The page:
Monday, May 9, 2011

Crochet Bags - Yarn Alternatives

by Kelly

The first bag I crocheted was made with two strands of yarn. It turned out okay, but I was disappointed by how stretchy it was. Of course, I could have made a lining for it, but that involves sewing. And since I don't have a sewing machine,  I would have to do the seams by hand. Ugh.

So I thought I would try out some alternatives to yarn. My next one was made with strips cut from an old set of sheets. I have since found out that there is a much easier way to make those fabric strips :

Strip-It Tool

This is from Herrshner's and it's called a Strip-it Tool. It's about ten dollars, and a lot easier than cutting all that fabric by hand.

That bag turned out fairly well, but the edges of the fabric strips frayed, giving the finished bag a fuzzy look. One way, I guess, to prevent this is to cut the strips thicker. Mine were only about an inch and a half wide.

Then I decided to try T-shirt yarn. Polka Dot Pineapple has by far the best tutorial on how to make your own T-shirt yarn. Using her method, you end up with one continuous length of yarn, which is way better than having a bunch of loose ends to weave in, or a ton of knots in your finished product. No matter how you choose to make it, though, that part is kind of a pain. And you need four or more t-shirts to make a good sized bag, so unless all your shirts are the same color, your bag is going to have stripes.

T-shirt yarn actually makes an awesome tote bag. If you've ever seen cotton piping, which is used in upholstery, that's almost exactly what this yarn is like, except that it's lighter. It's also easy to knit or crochet with, provided you've got the right size needles or hook. I used size 10 knitting needles and a J hook.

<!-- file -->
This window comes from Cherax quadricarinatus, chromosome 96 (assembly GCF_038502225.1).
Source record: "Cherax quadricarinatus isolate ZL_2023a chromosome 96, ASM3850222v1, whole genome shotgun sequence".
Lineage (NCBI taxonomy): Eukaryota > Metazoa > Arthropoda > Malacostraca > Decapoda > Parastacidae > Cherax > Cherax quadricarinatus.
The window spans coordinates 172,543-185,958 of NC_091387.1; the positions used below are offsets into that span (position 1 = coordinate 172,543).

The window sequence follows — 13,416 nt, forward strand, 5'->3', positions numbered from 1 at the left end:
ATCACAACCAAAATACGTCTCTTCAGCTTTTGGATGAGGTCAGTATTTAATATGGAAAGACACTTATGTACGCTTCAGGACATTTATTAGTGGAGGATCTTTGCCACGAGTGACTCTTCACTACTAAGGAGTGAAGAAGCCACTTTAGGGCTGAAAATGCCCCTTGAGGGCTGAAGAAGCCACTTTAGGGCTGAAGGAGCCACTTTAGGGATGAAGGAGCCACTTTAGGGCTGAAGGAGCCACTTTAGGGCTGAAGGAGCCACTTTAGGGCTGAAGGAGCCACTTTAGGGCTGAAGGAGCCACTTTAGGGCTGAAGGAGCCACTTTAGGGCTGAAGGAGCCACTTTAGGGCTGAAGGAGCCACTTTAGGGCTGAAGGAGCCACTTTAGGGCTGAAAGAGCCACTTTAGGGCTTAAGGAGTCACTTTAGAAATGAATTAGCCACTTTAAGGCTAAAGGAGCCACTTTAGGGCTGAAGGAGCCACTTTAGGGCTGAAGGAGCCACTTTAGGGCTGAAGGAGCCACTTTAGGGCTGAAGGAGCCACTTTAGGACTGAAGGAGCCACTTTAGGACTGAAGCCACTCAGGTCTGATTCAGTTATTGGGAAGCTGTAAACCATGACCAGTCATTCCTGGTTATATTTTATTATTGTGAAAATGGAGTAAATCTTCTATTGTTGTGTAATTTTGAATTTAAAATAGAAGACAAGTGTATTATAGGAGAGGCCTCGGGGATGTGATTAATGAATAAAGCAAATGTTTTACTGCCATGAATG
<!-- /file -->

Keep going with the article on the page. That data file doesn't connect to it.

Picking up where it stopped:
The finished bag is sturdy, not stretchy, and  doesn't have the fuzzy look of the fabric strip bag. It's also machine washable, which is nice, although it takes a long time to dry. That's really the only problem I see - this baby soaks up water like a sponge.

The fabric bag is on the left, the T-shirt yarn bag on the right.

Next I think I'll try a beach bag, probably made with twine. Sounds weird, right? But I've seen hemp yarn, nylon cord, and jute twine used to make beach bags. I've also seen a bag made of Raffia ribbon, but I'm just not sure about that. I keep wondering what happens to Raffia when it gets wet. Does the color run? Would the bag itself dissolve? Not exactly what I'm looking for in a beach bag.

I keep wondering what all those woven straw beach bags are made out of. Anyone have a clue?

1 comment:

  1. When we are in the Caribbean they have Straw Markets - and I think that's what those beach bags and sunhats are made of. Straw is somewhat impervious to water, so it probably works. Now how you get a continuous strand of straw to work with, I don't know.


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